A Simple Microfluidic Device for Automated, High-Throughput Measurement of Morphology of Stored Red Blood Cells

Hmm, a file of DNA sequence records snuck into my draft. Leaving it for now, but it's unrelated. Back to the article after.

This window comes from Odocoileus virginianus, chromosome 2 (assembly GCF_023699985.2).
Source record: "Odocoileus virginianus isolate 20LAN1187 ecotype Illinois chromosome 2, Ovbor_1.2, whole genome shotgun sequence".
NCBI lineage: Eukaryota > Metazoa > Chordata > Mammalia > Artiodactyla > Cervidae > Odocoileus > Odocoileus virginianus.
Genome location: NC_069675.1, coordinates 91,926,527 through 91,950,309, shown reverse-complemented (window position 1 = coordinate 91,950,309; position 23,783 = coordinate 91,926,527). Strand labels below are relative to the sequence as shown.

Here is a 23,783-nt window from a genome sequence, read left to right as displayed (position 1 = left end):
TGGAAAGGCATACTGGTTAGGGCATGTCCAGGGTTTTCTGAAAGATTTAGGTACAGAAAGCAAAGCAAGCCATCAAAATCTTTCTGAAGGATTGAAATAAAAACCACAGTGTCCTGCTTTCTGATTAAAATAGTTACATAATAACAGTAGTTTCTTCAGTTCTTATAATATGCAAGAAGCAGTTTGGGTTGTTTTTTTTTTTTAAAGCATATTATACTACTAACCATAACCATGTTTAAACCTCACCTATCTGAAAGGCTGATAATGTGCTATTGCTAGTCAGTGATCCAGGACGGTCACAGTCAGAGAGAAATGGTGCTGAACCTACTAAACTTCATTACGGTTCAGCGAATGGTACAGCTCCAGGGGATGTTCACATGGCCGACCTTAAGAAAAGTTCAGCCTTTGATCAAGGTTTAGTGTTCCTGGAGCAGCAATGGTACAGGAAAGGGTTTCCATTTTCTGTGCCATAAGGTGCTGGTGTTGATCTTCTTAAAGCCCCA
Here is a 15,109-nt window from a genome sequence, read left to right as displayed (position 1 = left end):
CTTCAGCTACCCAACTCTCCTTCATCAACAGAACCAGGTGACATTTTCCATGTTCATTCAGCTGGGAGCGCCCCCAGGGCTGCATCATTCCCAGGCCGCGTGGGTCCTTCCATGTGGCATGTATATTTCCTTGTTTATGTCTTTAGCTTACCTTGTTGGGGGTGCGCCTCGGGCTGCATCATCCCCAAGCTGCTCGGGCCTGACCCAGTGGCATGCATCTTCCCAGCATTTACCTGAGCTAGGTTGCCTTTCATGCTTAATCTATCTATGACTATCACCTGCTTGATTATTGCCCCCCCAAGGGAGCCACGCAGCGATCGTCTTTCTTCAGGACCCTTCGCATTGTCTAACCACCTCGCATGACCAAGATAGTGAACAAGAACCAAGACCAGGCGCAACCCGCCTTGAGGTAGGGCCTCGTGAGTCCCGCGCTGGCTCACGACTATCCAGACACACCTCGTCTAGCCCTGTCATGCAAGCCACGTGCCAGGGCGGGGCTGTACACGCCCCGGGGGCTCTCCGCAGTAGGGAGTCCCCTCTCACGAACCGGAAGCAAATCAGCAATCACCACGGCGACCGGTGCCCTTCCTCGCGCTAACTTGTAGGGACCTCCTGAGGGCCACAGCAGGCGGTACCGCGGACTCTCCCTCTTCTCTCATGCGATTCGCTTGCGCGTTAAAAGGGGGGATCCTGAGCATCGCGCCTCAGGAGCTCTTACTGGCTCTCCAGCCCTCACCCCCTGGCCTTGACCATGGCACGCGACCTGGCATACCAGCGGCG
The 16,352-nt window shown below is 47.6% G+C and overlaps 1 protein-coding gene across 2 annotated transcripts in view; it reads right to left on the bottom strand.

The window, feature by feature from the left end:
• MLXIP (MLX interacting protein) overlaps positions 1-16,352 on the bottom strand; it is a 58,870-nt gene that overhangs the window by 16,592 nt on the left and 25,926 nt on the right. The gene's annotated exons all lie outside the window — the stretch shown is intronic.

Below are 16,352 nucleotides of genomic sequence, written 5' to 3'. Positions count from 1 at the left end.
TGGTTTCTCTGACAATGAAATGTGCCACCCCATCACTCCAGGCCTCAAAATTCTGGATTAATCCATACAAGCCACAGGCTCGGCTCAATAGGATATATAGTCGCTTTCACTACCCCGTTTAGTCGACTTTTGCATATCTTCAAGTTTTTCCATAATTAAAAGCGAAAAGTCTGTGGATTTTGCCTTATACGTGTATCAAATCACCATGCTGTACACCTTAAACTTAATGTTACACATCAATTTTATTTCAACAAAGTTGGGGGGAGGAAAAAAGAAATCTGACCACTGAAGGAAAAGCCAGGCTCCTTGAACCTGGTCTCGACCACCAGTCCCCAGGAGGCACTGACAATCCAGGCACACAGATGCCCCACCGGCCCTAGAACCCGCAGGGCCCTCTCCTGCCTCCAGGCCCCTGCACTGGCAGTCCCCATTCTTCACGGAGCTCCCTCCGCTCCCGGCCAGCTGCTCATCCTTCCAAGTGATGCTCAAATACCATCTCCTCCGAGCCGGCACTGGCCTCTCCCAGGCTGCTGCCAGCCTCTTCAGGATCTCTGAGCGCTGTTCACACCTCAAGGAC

Stored red blood cell (sRBC) morphology is currently scored manually by technicians in a slow labor intensive process prone to error. This project proposes a way to simplify, automate, and expedite the morphology scoring process by using a novel microfluidic device that I designed to facilitate the flow of a single layer of red blood cells (RBCs). The appearance of this flow allows for the capture of a series of high clarity images captured via digital camera coupled to a microscope that are ideally suited for image analysis algorithm-based morphological scoring. During storage, RBCs heterogeneously shift from the form of discocyte to the reversibly altered form of discoechinocyte as storage lesion progresses. Beyond this level of degradation, the cell assumes the form of a spheroechinocyte or spherocyte and becomes irreparably damaged. The microfluidic device and image analysis algorithm developed in this research classified the individual morphology of 5000 RBCs taken from storage into the physiologically relevant category of either “discocyte,” “reversibly changed,” or “irreversibly changed.” This process took only 15 minutes. The accuracy in classification was verified as 92.6% in a separate trial when compared against classification of the same sample images via manual inspection. The morphological distribution of the RBC population remained consistent in both cases. The findings of this project suggest that microfluidic device assisted automated image analysis can provide a quick and effective way to quantitatively estimate the viability of a sRBC population and the extent of storage lesion endured. This technology could provide augmented RBC storage and transfusion research capabilities and have clinical applications, such as the ability to conveniently differentiate between the transfusion qualities of two sRBC units of the same age.